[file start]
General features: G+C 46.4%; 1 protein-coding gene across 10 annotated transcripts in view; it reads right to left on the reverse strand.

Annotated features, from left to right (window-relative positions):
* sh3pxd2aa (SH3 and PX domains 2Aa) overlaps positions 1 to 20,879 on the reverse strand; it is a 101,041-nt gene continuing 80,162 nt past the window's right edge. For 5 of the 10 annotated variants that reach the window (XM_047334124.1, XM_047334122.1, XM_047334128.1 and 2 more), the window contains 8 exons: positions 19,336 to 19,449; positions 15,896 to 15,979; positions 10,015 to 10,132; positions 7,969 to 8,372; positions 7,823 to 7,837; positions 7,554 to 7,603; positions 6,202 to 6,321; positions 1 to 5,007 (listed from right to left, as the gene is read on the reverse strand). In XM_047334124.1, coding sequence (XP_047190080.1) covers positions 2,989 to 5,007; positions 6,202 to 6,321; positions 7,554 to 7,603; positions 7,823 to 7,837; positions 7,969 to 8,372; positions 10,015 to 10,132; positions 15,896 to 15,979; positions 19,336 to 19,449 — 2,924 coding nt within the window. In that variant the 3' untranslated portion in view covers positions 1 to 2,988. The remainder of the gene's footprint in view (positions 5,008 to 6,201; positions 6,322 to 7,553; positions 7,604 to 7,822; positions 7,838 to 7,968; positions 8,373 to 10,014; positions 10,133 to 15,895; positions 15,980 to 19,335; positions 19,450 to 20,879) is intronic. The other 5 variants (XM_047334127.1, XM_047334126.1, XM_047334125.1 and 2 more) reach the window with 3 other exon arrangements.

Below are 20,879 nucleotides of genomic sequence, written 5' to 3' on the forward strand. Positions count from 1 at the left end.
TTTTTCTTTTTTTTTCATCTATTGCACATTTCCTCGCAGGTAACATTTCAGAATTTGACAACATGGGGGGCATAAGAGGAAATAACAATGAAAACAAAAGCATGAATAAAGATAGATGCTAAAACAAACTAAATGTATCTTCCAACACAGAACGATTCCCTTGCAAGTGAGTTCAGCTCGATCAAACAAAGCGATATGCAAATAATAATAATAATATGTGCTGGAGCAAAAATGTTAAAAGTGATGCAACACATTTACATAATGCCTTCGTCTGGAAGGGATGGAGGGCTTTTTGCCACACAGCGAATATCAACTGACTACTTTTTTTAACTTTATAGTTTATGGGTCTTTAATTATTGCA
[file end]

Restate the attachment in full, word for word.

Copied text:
General features: G+C 46.4%; 1 protein-coding gene across 10 annotated transcripts in view; it reads right to left on the reverse strand.

Annotated features, from left to right (window-relative positions):
* sh3pxd2aa (SH3 and PX domains 2Aa) overlaps positions 1 to 20,879 on the reverse strand; it is a 101,041-nt gene continuing 80,162 nt past the window's right edge. For 5 of the 10 annotated variants that reach the window (XM_047334124.1, XM_047334122.1, XM_047334128.1 and 2 more), the window contains 8 exons: positions 19,336 to 19,449; positions 15,896 to 15,979; positions 10,015 to 10,132; positions 7,969 to 8,372; positions 7,823 to 7,837; positions 7,554 to 7,603; positions 6,202 to 6,321; positions 1 to 5,007 (listed from right to left, as the gene is read on the reverse strand). In XM_047334124.1, coding sequence (XP_047190080.1) covers positions 2,989 to 5,007; positions 6,202 to 6,321; positions 7,554 to 7,603; positions 7,823 to 7,837; positions 7,969 to 8,372; positions 10,015 to 10,132; positions 15,896 to 15,979; positions 19,336 to 19,449 — 2,924 coding nt within the window. In that variant the 3' untranslated portion in view covers positions 1 to 2,988. The remainder of the gene's footprint in view (positions 5,008 to 6,201; positions 6,322 to 7,553; positions 7,604 to 7,822; positions 7,838 to 7,968; positions 8,373 to 10,014; positions 10,133 to 15,895; positions 15,980 to 19,335; positions 19,450 to 20,879) is intronic. The other 5 variants (XM_047334127.1, XM_047334126.1, XM_047334125.1 and 2 more) reach the window with 3 other exon arrangements.

Below are 20,879 nucleotides of genomic sequence, written 5' to 3' on the forward strand. Positions count from 1 at the left end.
TTTTTCTTTTTTTTTCATCTATTGCACATTTCCTCGCAGGTAACATTTCAGAATTTGACAACATGGGGGGCATAAGAGGAAATAACAATGAAAACAAAAGCATGAATAAAGATAGATGCTAAAACAAACTAAATGTATCTTCCAACACAGAACGATTCCCTTGCAAGTGAGTTCAGCTCGATCAAACAAAGCGATATGCAAATAATAATAATAATATGTGCTGGAGCAAAAATGTTAAAAGTGATGCAACACATTTACATAATGCCTTCGTCTGGAAGGGATGGAGGGCTTTTTGCCACACAGCGAATATCAACTGACTACTTTTTTTAACTTTATAGTTTATGGGTCTTTAATTATTGCA